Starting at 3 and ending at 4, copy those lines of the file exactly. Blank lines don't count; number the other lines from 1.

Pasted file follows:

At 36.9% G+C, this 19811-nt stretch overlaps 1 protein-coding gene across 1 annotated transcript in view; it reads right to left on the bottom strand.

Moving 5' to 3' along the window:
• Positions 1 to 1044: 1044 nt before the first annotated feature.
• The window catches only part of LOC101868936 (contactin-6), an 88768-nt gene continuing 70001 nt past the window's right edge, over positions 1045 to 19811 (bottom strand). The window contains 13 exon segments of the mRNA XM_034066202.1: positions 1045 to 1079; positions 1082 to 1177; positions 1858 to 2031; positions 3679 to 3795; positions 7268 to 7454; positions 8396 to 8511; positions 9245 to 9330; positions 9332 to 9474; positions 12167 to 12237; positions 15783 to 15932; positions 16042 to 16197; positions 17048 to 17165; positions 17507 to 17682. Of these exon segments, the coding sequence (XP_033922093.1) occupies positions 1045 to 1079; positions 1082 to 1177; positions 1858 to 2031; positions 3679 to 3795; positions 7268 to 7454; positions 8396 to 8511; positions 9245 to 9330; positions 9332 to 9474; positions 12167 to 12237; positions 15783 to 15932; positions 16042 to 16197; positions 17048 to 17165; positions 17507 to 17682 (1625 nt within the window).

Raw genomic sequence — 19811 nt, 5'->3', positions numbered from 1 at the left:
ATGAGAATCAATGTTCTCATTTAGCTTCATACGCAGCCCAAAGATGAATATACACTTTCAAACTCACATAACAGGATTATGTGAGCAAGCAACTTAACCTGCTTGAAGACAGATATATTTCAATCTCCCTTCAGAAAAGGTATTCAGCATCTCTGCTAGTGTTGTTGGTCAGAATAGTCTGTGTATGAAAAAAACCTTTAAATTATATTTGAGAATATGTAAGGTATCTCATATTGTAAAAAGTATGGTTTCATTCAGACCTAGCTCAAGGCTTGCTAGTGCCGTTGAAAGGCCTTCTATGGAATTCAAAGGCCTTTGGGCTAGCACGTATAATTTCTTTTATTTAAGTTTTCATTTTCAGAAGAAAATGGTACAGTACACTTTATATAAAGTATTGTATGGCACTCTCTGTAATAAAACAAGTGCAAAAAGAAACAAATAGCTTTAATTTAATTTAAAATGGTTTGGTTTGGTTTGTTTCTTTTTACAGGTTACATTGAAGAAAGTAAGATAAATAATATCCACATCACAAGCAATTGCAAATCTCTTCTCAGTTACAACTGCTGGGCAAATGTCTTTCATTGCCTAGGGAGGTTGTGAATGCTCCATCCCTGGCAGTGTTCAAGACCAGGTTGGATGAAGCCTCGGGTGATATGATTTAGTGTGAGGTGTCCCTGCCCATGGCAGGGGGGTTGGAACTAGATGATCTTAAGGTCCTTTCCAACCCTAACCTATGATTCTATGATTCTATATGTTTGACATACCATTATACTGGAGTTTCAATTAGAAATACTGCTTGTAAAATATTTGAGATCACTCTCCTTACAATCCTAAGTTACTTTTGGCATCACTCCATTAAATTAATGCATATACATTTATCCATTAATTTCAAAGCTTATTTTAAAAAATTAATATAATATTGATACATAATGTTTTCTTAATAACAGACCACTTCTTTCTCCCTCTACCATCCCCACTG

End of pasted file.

• Positions 1 to 1044: 1044 nt before the first annotated feature.
• The window catches only part of LOC101868936 (contactin-6), an 88768-nt gene continuing 70001 nt past the window's right edge, over positions 1045 to 19811 (bottom strand). The window contains 13 exon segments of the mRNA XM_034066202.1: positions 1045 to 1079; positions 1082 to 1177; positions 1858 to 2031; positions 3679 to 3795; positions 7268 to 7454; positions 8396 to 8511; positions 9245 to 9330; positions 9332 to 9474; positions 12167 to 12237; positions 15783 to 15932; positions 16042 to 16197; positions 17048 to 17165; positions 17507 to 17682. Of these exon segments, the coding sequence (XP_033922093.1) occupies positions 1045 to 1079; positions 1082 to 1177; positions 1858 to 2031; positions 3679 to 3795; positions 7268 to 7454; positions 8396 to 8511; positions 9245 to 9330; positions 9332 to 9474; positions 12167 to 12237; positions 15783 to 15932; positions 16042 to 16197; positions 17048 to 17165; positions 17507 to 17682 (1625 nt within the window).